The following guidelines have been agreed - so far - by the Metropolitan Police, City of London Police and British Transport Police. See the story announcing them and the subsequent London Freelance Branch debate at the House of Commons. These guidelines were adopted nationally by ACPO in January 2007.

Guidelines

for Metropolitan Police Service staff on dealing with media reporters, press photographers and television crews

I believe - and many of you believe - that a key factor in the way we work is how we treat one another and the members of the public with whom we come into contact

We will build trust by listening and responding. Be accessible and approachable. Build relationships. Encourage others to challenge and get involved.'

Members of the media are not only members of the public; they can influence the way the Metropolitan Police Service is portrayed. It is important that we build good relationships with them, even when the circumstances are difficult. They have a duty to report many of those things that we have to deal with - crime, demonstrations, accidents, major events and incidents. This guide is designed to help you take the appropriate action when you have to deal with members of the media.

  1. Members of the media have a duty to report from the scene of many of the incidents we have to deal with. We should actively help them carry out their responsibilities provided they do not interfere with ours.
  2. Where it is necessary to put cordons in place, it is much better to provide the media with a good vantage point from which they can operate rather than to exclude them, otherwise they may try to get around the cordons and interfere with police operations. Providing an area for members of the media does not exclude them from operating from other areas to which the general public have access.
  3. Members of the media have a duty to take photographs and film incidents and we have no legal power or moral responsibility to prevent or restrict what they record. It is a matter for their editors to control what is published or broadcast, not the police. Once images are recorded, we have no power to delete or confiscate them without a court order, even if we think they contain damaging or useful evidence.
  4. If someone who is distressed or bereaved asks for police to intervene to prevent members of the media filming or photographing them, we may pass on their request but we have no power to prevent or restrict media activity. If they are trespassing on private property, the person who owns or controls the premises may eject them and may ask for your help in preventing a breach of the peace while they do so. The media have their own rules of conduct and complaints procedures if members of the public object.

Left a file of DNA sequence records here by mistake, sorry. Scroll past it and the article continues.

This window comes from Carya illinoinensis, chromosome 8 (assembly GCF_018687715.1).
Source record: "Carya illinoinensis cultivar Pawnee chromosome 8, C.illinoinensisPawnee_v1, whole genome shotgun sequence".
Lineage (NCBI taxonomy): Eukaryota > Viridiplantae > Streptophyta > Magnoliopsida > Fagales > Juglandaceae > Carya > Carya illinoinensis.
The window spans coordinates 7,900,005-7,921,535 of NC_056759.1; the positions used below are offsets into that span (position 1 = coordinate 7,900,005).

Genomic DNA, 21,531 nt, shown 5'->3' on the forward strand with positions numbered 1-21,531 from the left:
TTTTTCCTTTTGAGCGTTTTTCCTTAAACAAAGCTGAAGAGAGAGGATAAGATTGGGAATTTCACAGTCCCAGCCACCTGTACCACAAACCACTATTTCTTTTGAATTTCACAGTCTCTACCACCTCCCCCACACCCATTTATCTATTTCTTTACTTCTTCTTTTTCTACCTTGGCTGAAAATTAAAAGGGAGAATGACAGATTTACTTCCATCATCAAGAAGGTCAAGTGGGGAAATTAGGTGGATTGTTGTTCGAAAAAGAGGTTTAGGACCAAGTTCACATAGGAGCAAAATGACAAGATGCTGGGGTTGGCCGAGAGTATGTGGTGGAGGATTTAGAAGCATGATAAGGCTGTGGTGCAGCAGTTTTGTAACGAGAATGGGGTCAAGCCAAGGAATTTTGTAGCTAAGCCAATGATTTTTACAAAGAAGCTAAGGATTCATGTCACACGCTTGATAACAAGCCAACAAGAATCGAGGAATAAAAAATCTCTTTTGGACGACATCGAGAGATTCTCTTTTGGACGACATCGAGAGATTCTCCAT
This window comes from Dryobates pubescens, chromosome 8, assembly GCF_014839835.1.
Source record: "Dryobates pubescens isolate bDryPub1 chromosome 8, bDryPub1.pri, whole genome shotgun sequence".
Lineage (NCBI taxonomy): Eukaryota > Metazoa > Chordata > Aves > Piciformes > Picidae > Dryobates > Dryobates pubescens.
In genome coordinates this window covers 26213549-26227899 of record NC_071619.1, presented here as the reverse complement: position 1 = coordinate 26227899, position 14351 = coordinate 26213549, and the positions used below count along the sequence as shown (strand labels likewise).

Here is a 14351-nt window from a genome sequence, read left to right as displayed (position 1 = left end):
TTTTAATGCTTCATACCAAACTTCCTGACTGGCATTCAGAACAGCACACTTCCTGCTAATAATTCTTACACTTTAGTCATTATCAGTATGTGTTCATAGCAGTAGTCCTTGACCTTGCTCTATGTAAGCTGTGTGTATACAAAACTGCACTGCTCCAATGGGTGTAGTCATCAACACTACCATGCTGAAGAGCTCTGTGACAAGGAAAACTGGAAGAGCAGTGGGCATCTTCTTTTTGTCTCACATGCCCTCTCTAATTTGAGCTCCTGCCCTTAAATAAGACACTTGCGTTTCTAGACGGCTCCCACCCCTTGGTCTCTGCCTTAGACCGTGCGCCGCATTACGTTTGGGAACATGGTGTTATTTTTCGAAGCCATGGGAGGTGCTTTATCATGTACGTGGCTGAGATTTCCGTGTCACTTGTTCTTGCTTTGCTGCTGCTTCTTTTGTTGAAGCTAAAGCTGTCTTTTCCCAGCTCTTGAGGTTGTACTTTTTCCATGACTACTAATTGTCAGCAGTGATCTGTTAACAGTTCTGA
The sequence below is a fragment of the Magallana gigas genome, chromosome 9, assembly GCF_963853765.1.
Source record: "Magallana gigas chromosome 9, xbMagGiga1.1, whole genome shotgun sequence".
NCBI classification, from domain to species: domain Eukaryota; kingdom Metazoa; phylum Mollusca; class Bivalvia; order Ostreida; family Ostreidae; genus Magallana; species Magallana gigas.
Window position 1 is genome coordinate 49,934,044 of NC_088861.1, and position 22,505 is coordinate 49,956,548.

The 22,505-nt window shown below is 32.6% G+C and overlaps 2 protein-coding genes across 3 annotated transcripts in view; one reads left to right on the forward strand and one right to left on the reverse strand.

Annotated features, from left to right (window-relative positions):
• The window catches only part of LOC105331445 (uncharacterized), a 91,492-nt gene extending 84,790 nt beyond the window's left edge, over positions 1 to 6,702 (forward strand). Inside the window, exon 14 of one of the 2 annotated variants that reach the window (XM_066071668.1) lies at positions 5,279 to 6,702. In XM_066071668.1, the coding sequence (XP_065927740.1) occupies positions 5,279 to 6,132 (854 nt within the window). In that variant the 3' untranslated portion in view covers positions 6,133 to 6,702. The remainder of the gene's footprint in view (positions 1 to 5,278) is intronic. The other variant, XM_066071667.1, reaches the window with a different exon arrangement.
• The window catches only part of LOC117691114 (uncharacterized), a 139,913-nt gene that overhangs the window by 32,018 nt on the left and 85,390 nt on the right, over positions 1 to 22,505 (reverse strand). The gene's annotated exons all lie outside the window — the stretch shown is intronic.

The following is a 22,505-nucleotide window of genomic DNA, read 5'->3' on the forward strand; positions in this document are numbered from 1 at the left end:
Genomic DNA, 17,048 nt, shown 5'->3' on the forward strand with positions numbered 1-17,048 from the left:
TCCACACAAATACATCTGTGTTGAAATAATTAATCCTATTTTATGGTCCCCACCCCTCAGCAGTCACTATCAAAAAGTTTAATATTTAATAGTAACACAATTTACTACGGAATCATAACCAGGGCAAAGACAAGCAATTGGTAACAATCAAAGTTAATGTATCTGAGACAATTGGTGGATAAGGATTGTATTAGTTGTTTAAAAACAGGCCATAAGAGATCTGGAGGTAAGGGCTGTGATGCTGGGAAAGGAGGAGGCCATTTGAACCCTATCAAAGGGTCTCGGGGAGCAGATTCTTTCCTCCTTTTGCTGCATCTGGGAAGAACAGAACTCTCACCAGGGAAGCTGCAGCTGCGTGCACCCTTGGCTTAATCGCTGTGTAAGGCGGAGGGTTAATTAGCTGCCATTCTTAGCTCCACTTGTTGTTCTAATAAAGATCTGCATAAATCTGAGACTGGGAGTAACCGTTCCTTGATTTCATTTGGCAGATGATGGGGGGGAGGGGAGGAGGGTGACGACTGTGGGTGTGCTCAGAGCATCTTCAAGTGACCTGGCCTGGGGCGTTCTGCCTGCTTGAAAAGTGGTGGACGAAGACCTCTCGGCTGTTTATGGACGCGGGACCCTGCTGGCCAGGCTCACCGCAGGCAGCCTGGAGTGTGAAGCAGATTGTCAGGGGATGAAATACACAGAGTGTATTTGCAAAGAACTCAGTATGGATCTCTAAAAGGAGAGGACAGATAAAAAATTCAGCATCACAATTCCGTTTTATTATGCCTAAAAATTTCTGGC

5. To help you identify genuine members of the media, they carry identification, which they will produce to you on request. An example of the UK Press Card is shown [on the paper guidelines].
  6. Members of the media do not need a permit to photograph or film in public places.
  7. To enter private property while accompanying police, the media must obtain permission, which must be recorded, from the person who owns or is in control the premises. We cannot give or deny permission to members of the media to enter private premises whether the premises are directly involved in the police operation or not. This is a matter between the person who owns or is in control the premises and the members of the media.
  8. Giving members of the media access to incident scenes is a matter for the Senior Investigating Officer. The gathering of evidence and forensic retrieval make access unlikely in the early stages and this should be explained to members of the media. Requests for access should be passed to the Senior Investigating Officer who should allow access in appropriate cases as soon as practicable.
  9. Advice and assistance in dealing with members of the media is available 24 hours a day via the Press Bureau at New Scotland Yard.

The UK Press Card

All the UK's professional reporters, photographers, and broadcast crews rely on swift public and official help to bring the news to Britain's homes and businesses. And every one of them can get a genuine UK Press Card.

The official UK Press Card is an excellent way to identify newsgatherers in the aftermath of a major news event or at any other time. This is guaranteed by the UKPCA's gatekeepers, who represent all the organisations which employ or represent Britain's newsgatherers.

At the core of the scheme is a unique photocard and hotline system managed jointly by the gatekeepers. It has a number of security features and is recognised by the Association of Chief Police Officers for England and Wales (ACPO) and by its sister organisation in Scotland, ACPOS.

Each UK Press card has a unique serial number. Each cardholder has a separate personal identification number or word. By using the hotline - 0870 837 6477 - anybody can verify that the card is genuine and that the holder is a bona fide newsgatherer.

The card also has several secret security features in addition to the verification hotline. There are only revealed to the police or similar authorities. The card is produced using similar technology to the photo driving licence, with the photograph and design integrated into the structure of the card.

Every card carries the logo of the issuing organisation or the holder's employer together with the holder's name and the card serial number. And no card is valid for more than two years, ensuring a periodic review of the holder's right to have it.

 
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